Sunday, May 30, 2010

Roast Rib of Beef

Although Filipino cuisine has got a lot to offer even in winter (with its rich soups and stews) I find nothing more comforting than traditional English roast beef to counter the cold.

Roasting used to intimidate me. Growing up in a home with no "real oven" to speak of the concept of "oven roasting" was an entirely new arena for me. My early ventures into this style of cooking resulted in mini disasters but nothing big enough to stop me altogether.

Although your choice cut of meat it vital, roasting is more about getting the combination of the temperature and cooking time right. Once you've mastered this roasting is pretty much fool proof. Always bear in mind though that recipes are simply guides. It is important for you to get to know your oven well. There's no better way to do this than to keep watch as you cook. Half an hour in a recipe might mean 35 minutes using your oven...

I prefer to use beef rib roast for this recipe. Not only is it more tender and juicier it also looks more elegant and more sophisticated than other cuts. I like mine "pink" but living in a household dominated by young palates we've reached a compromise as evidenced by my photos.

Roast Rib of Beef
1kg Beef Rib Roast
Sea Salt
Black Pepper
1. Preheat the oven to 220C.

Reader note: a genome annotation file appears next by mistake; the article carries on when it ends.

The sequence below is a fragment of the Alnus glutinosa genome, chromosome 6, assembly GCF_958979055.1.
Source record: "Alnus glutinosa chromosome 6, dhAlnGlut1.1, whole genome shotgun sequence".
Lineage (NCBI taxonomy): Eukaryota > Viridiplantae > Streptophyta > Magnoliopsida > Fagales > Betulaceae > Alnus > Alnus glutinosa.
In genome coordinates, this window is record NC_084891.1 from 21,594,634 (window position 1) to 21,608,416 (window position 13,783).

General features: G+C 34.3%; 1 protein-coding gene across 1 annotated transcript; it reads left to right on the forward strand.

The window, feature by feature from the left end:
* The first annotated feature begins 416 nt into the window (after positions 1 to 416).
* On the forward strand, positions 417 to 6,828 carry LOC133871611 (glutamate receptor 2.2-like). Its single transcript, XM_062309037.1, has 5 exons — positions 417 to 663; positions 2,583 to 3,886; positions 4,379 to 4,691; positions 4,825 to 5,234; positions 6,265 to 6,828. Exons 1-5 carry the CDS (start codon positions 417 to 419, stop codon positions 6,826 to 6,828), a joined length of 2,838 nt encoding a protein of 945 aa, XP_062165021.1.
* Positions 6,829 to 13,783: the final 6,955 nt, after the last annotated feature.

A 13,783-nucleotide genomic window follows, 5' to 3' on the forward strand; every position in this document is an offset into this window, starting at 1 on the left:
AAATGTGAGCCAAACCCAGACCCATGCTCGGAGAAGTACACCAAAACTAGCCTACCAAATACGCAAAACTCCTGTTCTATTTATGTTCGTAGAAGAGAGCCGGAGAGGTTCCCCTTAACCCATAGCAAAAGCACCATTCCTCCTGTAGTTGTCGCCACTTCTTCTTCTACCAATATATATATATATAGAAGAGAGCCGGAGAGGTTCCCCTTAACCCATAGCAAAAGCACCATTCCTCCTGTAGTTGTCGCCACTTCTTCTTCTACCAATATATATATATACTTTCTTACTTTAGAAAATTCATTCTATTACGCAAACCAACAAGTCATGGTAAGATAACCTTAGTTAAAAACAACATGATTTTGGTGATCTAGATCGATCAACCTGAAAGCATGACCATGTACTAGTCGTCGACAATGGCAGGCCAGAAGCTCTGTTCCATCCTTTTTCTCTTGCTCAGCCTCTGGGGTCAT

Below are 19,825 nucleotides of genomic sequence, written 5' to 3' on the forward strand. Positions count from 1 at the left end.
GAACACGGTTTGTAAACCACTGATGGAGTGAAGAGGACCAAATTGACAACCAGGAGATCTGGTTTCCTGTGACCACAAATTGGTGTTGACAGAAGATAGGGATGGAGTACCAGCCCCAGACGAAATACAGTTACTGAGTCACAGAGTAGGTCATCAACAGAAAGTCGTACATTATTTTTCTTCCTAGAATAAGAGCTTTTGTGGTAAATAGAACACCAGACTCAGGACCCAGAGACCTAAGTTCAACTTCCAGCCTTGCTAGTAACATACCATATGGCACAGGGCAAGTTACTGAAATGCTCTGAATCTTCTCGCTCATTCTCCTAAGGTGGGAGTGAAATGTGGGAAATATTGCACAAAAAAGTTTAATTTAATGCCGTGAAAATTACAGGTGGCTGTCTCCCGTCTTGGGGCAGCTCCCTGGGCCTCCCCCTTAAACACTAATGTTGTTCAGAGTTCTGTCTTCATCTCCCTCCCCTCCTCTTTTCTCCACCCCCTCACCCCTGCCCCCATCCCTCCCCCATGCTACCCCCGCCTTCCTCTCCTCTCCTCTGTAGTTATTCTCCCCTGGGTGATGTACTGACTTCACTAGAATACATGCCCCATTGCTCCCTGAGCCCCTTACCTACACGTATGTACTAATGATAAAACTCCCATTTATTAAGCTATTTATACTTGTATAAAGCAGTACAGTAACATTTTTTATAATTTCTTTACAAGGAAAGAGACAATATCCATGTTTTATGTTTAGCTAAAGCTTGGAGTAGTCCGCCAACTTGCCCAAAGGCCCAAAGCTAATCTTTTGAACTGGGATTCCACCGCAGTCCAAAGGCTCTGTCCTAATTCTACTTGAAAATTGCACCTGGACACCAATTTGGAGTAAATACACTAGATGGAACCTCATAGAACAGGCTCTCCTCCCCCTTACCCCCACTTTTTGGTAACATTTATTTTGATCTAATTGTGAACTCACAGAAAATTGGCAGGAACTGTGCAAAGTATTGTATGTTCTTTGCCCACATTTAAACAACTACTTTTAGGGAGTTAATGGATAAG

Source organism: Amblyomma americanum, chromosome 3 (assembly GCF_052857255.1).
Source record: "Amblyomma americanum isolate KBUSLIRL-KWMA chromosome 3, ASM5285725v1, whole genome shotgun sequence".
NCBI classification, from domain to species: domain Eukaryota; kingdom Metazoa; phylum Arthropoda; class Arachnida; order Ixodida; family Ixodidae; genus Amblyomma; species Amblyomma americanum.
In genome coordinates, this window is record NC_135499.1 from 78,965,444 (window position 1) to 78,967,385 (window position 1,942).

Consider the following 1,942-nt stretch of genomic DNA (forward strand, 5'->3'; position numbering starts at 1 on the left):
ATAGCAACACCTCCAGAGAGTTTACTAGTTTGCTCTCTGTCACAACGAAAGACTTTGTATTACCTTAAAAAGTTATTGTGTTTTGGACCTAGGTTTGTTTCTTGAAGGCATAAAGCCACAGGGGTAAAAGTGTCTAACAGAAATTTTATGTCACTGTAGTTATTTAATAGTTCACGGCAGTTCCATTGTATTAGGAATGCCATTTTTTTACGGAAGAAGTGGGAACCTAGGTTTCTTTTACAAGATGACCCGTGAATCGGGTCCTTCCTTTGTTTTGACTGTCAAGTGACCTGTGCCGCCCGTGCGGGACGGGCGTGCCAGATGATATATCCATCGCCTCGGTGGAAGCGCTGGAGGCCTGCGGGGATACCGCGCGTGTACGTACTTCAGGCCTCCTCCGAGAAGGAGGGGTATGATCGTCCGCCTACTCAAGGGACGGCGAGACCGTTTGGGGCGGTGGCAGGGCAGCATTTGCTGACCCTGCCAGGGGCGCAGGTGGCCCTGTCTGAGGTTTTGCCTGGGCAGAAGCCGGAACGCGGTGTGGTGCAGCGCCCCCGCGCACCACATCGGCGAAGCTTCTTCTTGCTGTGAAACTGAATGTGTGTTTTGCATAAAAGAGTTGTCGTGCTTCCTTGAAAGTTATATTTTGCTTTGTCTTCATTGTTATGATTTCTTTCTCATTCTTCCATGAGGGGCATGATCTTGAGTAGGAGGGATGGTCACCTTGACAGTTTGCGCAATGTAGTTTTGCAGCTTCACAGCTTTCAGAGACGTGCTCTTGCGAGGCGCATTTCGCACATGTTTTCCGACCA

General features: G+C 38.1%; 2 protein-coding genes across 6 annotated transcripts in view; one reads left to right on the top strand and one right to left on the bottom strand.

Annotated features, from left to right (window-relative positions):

2. Rub the salt and pepper liberally over the surface of the meat.
3. To keep the meat moist during the roasting process place bits of softened butter all over the meat (a tip from Inay Carmen)
4. Stand the beef rib in a roasting tray and roast for 15 minutes or until the meat starts to brown on the outside.
5. Lower the heat to 180C and continue roasting for about an hour (Approximately 30 minutes for every 500g. Reduce it to 20 minutes if you want it more pink.).
6. Take the meat out of the oven and rest for approximately 10-15 minutes before carving.
7. Serve with some Yorkshire puddings and roasted vegetables.

Sopas ala Beancounter (Filipino Chicken Soup with Pasta)

Sopas literally means soup. But for the Filipino it is so much more. Sopas is chicken soup with pasta which makes it a lot heartier. On top of that milk/cream is usually added which makes it far richer than ordinary chicken soup.

I've had my share of 'bad Sopas' as a youngster if you like. It has therefore failed to endear itself to me. I did not begin to like it again until much later when I started cooking it myself (at the prompting of my dear wife). 'Bad Sopas' for me means soggy pasta and extremely milky broth. Both of which are not that difficult to correct.

I substitute 'broken spaghetti' for the more commonly used shell pasta. I find that it keeps its shape and texture better than all the others (much like Royco Chicken Noodle Soup for anyone of you old enough to remember).